Lets do some SIMPLE math (4, Informative)

oculusprime (1250270) | about 7 months ago | (#46913719)

Ah, so the conversation has degenerated to the "controversy" over whether burning fossil fuels could be altering the earth's climate. Look, Carbon Dioxide IS a greenhouse gas. No scientist disputes that if we just keep shoving the stuff in the atmosphere forever, eventually things will warm up. The only question is whether or not we are putting enough up there right now to have this effect. So lets do some simple math: 1 gallon of gasoline requires about 100 tons of biomass. 1 barrel of oil makes 20 gallons of gasoline. The world uses 85,000,000 barrels of oil per day. Doing the simple math, we use the equivalent of 170,000,000,000 tons of biomass per day. The earth's current biomass is estimated at 560,000,000,000 tons. So we burn the equivalent of 1/3 of all the earth's current biomass every single day. I find this pretty compelling.... And don't forget the methane, which we're also pumping up there (both directly by co-release with oil drilling and fracking, and as a side-effect of arctic climate change), and which is a much more potent greenhouse gas than is carbon dioxide.

Re:Lets do some SIMPLE math (3, Informative)

Stumbles (602007) | about 7 months ago | (#46913773)

Water vapor is a greenhouse gas so lets get rid of that why you're at it.

Re:Lets do some SIMPLE math (1)

oculusprime (1250270) | about 7 months ago | (#46913911)

Apparently some may have missed the main point of the post, so let me summarize:

We burn the equivalent of 1/3 of all the earth's current biomass every single day.

How can that possibly be a good thing? And how can anyone believe that this could never possibly be a problem?

Oh, Oh, let's not call it shit! (1)

Opportunist (166417) | about 7 months ago | (#46913755)

Let's call it ... dung. You know, shit has such a negative overtone. Dung, that's the powerful stuff that promotes growth! Sounds much better! And while we're at it, could we paint that turd white maybe? Our marketing department found out that people don't like the color brown, they associate it with, well, shit. White is much superior. First we thought green, but our prototyping department found out that makes the shit, pardon, dung only look like it's infected or something. White shit is much more friendly.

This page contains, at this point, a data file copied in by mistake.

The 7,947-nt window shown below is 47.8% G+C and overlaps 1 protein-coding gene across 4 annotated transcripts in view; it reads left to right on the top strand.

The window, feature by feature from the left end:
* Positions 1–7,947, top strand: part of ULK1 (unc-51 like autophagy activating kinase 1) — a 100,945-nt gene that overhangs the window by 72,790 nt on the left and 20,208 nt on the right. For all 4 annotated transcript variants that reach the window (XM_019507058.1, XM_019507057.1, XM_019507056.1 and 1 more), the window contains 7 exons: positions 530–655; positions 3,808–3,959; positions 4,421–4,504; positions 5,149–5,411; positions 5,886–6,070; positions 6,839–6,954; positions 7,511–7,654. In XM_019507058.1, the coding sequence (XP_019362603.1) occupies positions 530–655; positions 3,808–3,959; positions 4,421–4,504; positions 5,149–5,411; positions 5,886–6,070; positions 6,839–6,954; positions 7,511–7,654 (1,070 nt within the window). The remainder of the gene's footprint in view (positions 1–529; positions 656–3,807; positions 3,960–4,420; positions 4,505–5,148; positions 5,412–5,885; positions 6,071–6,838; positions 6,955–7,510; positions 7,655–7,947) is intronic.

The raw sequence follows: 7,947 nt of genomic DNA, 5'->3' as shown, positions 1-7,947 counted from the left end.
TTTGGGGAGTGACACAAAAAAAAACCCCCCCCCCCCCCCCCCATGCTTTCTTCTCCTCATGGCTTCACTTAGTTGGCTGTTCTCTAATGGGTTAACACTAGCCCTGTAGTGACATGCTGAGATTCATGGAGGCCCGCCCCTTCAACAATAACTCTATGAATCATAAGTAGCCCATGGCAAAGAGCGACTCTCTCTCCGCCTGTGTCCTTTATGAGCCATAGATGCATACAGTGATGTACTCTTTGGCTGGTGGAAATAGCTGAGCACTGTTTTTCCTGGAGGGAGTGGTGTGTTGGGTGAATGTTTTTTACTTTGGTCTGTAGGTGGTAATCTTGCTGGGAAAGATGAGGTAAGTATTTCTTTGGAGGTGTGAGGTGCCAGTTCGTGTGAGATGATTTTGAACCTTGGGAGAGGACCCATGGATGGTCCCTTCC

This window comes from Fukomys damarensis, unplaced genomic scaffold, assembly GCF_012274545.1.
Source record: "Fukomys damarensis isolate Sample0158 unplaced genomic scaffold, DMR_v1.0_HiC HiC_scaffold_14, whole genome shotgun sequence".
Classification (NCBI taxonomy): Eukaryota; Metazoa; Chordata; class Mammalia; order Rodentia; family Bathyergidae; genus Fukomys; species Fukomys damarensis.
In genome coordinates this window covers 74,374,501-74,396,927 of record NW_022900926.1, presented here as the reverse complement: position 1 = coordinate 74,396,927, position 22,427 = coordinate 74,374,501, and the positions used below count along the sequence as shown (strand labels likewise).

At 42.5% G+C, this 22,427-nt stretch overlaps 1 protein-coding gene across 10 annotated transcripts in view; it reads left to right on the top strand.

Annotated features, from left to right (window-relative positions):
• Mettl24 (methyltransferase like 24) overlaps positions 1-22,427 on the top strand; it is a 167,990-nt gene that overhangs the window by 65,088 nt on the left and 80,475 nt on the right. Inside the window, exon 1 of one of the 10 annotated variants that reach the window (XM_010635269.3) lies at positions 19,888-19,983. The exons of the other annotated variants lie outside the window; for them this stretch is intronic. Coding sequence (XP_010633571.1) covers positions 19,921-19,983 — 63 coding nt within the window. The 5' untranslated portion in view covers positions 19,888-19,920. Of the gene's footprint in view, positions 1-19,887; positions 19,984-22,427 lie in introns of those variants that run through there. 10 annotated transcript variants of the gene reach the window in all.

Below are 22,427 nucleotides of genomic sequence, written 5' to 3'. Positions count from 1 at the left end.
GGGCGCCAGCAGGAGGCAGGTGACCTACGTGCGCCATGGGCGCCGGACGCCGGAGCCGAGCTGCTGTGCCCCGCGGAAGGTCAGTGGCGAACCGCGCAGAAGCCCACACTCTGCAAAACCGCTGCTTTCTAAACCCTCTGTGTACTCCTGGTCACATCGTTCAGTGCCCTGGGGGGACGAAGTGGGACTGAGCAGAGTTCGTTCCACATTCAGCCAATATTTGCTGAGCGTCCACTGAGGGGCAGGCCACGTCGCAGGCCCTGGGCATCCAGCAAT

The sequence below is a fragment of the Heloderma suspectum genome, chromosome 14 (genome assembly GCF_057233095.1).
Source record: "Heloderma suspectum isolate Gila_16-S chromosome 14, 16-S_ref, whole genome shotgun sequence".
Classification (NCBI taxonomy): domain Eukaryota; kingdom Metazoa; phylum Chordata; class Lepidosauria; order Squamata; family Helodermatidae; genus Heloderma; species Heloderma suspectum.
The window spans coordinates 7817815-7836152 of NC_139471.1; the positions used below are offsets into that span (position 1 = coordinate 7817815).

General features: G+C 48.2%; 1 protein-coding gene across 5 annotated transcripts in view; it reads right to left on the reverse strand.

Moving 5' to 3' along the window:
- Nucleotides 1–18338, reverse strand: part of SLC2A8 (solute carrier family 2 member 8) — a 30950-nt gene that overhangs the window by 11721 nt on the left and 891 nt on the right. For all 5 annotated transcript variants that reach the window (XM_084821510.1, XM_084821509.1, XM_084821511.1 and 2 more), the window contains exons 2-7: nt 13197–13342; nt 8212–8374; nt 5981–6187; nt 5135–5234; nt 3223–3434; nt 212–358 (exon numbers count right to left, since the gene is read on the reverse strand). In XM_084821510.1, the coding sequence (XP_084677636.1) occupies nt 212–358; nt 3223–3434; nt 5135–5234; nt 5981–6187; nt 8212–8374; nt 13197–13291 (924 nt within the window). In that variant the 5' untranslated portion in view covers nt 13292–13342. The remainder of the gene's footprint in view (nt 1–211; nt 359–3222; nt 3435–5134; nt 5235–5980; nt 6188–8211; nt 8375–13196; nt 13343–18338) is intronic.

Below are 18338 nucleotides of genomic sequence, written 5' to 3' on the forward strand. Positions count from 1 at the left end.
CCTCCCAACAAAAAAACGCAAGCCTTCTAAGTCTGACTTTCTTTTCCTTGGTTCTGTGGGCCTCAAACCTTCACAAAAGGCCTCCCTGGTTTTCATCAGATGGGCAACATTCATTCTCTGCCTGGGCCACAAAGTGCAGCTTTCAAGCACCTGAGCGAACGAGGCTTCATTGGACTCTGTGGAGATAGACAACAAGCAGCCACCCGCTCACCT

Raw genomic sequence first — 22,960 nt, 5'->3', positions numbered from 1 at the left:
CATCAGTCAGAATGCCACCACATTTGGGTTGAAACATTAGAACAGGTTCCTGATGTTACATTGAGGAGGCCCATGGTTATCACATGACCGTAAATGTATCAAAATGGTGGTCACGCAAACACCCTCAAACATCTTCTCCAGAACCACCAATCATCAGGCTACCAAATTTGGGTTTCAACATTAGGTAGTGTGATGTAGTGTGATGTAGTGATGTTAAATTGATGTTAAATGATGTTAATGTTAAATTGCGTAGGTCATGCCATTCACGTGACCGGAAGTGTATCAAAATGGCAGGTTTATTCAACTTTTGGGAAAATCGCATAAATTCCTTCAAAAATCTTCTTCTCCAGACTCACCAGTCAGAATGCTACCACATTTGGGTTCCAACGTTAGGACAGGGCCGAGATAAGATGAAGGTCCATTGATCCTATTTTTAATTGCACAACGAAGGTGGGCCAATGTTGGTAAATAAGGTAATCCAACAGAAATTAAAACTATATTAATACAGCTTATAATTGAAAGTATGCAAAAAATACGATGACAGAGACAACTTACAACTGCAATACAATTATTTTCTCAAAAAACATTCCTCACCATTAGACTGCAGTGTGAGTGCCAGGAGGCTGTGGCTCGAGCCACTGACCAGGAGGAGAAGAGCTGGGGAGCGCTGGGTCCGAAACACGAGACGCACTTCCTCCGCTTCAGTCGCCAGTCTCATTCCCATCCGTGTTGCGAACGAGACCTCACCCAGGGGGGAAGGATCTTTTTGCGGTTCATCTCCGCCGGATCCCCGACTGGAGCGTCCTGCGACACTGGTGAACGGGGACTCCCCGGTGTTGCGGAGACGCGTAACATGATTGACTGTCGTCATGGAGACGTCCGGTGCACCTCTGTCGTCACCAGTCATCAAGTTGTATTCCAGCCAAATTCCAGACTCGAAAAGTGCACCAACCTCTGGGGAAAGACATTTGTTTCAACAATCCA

Yes, that's better. It looks so much nicer now, and it's so much better talking about it, our powerful growth-promoter!

Hmm... gee, what's that smell...

Out of order (0)

Anonymous Coward | about 7 months ago | (#46913765)

The term "climate change" was used long before "global warming".

Remix (0)

Anonymous Coward | about 7 months ago | (#46913791)

Let's just do a mix of stupid name discussions that help distract the public attention from the base subject: global marriage and gay warming.

Lets just keep on trying... (1, Interesting)

hackus (159037) | about 7 months ago | (#46913843)

to rename our efforts to create a world wide carbon exchange to tax nations and deindustrialize them to bring them under rule.

Not going to work, because the cat is out of the bag. The sicence behind Global Warming is so fake, it is like watching two drunk people doing Cherades at your company Christmas party.

We are suppose to be stewards of the Earth. If we REALLY wanted to clean up the environment we would agressive upgrade our energy production facilities like we do with our PC's.

Thorium Nuclear power would be a good place to start.

Chemical Fusion/Low Energy Fusion would be another nice place to start.

We have tons of energy solutions for personal cars/transport and mass transit. We are refusing to do these things because it disrupts the power structures, all of them political.

There world seems to be stuck in a rule by Oligarchs, who are hell bent on bringing another round of fascism to the table.

So we do not get change on any of the issues of energy and environment because they would lose their power structures if we did.

A good name (0)

bluegutang (2814641) | about 7 months ago | (#46913855)

"Climate change" was not a very descriptive name, because the climate is always changing. It's just changing faster now, in a way that will arguably be harder for humans and nature to adapt to. So "climate disruption" is a better name.

And I don't understand why this new terminology should be politically controversial. It's pretty clear that the climate is now changing in novel ways, due to human influence. But it's not actually clear, according to the experts [wikipedia.org] , whether the net impact of "climate disruption" on humanity will be positive or negative, and therefore whether we should make an effort to slow it...

Sure thing (-1)

Anonymous Coward | about 7 months ago | (#46913925)

You know there is a problem when they feel a need to keep changing the tile of the tune. Obviously, the tune (song) is not selling.Rebrand, repackage,resell. So typical.